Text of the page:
Unit 2

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  • Created by: Jennifer
  • Created on: 18-04-13 21:00
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1. Sources of British Const (Statutes/Acts of Parliament, Common/Case
Law, Works of Authority, Treaties (e.g. Maastricht Treaty), Conventions)
2. Key Features (contrast to USA): written/unwritten, codified/uncodified,
unitary/federal, rigid (entrenched)/flexible.
3. Separation of Power/Overlapping powers (of the Executive, Judiciary
and Legislature - how their power is checked by this and other constitutional
4. Arguments for and against a codified constitution - those who are in
favour cite the fact that over the last 20 or so years the electoral system has
created exaggerated majorities and that an 'elective dictatorship' has ridden
roughshod over the British Constitution (look at how they how treated local
government, proliferation of QUANGOS, passed unpopular legislation (e.g.
poll tax, fox hunting, anti-terrorism laws) and pursued unpopular policies like
IRAQ and WMDs. They also point to sleaze and scandals - cash for questions,
cash for honours, the recent stuff about MPs expenses. So, draw on the
whole of this unit in a C type question because this is about how we govern
ourselves, who has power and how accountable they are for it.
5. The Judiciary - key features of independence and neutrality - what
these mean, evidence to support their existence? How are Judges appointed
(note recent changes)
Impact of the Constitutional Reform Act on: separation of powers, judicial
independence etc.
6. Concept of the Judicial Review - 'ultre vires' etc and the limitations
(when compared to the US system). See powerpoints
7. Human Rights Act & European Court of Human Rights - when
introduced, why, what are the key articles, how has it impacted on the UK
system (links to the government action and parliament). Note that there is to
be a supreme court (with fewer powers than the US one) in Oct 09.
The specification for the constitution and it says 'how far does the british
constitution influence and limit the powers of government' - ideas include
'Limit' is fairly straightforward. Limitations? Legitimising role
of Parliament, particularly the HoC (vote of 'no' confidence
etc), bicamerlism ensures that the second chamber can revise and delay
legislation. Also, Government need the support of the HoL to extend
their term (from 5 years). The role of the constitutional monarch - PM
has to formally ask permission of the monarch to dissolve parliament,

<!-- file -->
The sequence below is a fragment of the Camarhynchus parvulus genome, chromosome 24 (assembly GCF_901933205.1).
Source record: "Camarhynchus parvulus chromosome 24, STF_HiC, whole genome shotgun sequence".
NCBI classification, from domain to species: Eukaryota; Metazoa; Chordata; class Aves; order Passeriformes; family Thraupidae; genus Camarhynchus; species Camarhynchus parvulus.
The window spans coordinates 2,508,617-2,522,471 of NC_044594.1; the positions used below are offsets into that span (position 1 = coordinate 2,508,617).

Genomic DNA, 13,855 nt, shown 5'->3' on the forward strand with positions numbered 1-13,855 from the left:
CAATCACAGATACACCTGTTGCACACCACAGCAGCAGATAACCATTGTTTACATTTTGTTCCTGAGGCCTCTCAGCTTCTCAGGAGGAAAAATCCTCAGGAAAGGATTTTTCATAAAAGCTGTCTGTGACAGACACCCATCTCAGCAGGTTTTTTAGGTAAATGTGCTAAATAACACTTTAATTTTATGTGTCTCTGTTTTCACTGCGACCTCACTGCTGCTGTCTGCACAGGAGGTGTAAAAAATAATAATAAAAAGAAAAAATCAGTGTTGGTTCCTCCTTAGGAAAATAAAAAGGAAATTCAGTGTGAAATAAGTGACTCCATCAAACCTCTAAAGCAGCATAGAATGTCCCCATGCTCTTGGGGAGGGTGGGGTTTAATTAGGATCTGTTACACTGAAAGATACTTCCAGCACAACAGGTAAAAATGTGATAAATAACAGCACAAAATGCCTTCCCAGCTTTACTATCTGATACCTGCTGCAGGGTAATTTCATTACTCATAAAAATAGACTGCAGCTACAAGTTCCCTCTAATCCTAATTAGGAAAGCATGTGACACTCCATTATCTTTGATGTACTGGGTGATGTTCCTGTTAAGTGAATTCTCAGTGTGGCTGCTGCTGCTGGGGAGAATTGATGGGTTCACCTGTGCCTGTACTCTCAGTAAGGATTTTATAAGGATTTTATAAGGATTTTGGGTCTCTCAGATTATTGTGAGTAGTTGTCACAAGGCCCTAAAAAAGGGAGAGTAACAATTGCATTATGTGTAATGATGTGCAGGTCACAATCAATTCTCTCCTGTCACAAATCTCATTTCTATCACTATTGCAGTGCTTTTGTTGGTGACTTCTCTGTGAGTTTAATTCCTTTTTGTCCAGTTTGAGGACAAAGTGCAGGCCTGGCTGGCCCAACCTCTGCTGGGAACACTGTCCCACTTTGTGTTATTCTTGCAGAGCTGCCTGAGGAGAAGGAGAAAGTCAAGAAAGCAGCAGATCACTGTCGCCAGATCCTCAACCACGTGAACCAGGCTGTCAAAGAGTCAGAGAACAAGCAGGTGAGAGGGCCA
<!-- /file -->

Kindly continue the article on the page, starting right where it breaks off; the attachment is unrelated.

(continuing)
monarch formally invites the leader of the largest party to form
government (but note 1974 when there was a minority Labour govt etc).

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HOWEVER The 'government' or Executive in the USA is the President.
Because they have a written or codified constitution (all are written in
one document), this really limits his actions. For example, after the high
school massacres, the President (Clinton) wanted to limit the
ownership/use of handguns; however the USA constitution gives citizens
'the right to bear arms' - this stems back to the 'wild west' and
encouraging people to travel to the west coast to set up new
settlements.…read more

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D. BACKBENCHERS (ordinary MPs who do not hold ministerial office in
government or in the shadow government) and FRONT BENCHERS
(remember, these include ministers, parliamentary undersecretaries and
whips who aren't in the Cabinet). FRONTBENCHERS are bound by 'collective
E. CROSS BENCHERS/INDEPENDENTS - peers in the HoL who do no take a
party whip.
2. The main roles and functions of Parliament - 'the Westminster Model'
A. REPRESENTATION - make sure you know the liberal interpretation (see
pp) and its recent criticisms.…read more

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Parliament and governmental relationships - how does Parliament hold
the government to account? How can government/executive dominate
Parliament? Consider the control of the Parliamentary timetable, the whips
system and the effect of a parliamentary majority and party discipline.
What is an 'elective dictatorship' (Lord Hailsham about the minority Labour
government in the late 70s) and how did/does it apply to Thatcher and
Blair/Brown governments?
5. Consider how backbenchers, Opposition and/or the House of Lords
have tried to 'fight back'.…read more

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The cabinet system - composition (who is in the cabinet, how chosen
etc), roles and functions of the cabinet - look at Burch in older textbook or
my powerpoint for functions. Be aware of structural changes to the
cabinet system (in order to reflect the increased role of government in 20th
Century and the need for government to think synoptically - ie for the
future).…read more

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Learning and Skills
Council fund further education in England who are they accountable to?).
C. Relationship with central government 'partnership model' during the
consensus period (4579) replaced by the 'agency model' from Thatcher
onwards (although Blair did address this to some extent). The latter model
suggests that central government CONTROLS and DICTATES to local
government through control of government grants, 'capping' of funding and
increases in council tax.…read more

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A. Supranational it's power and authority crosses national borders. Member
states have to give up a part of their sovereignty to it (e.g. EU law overrides UK
B. 'Democratic deficit' again in the grid we defined this. Essentially power
rests with nonelected and unaccountable EU institutions which often meet in
secret Commission, Council of Ministers (although they are accountable to their
own Parliament).…read more


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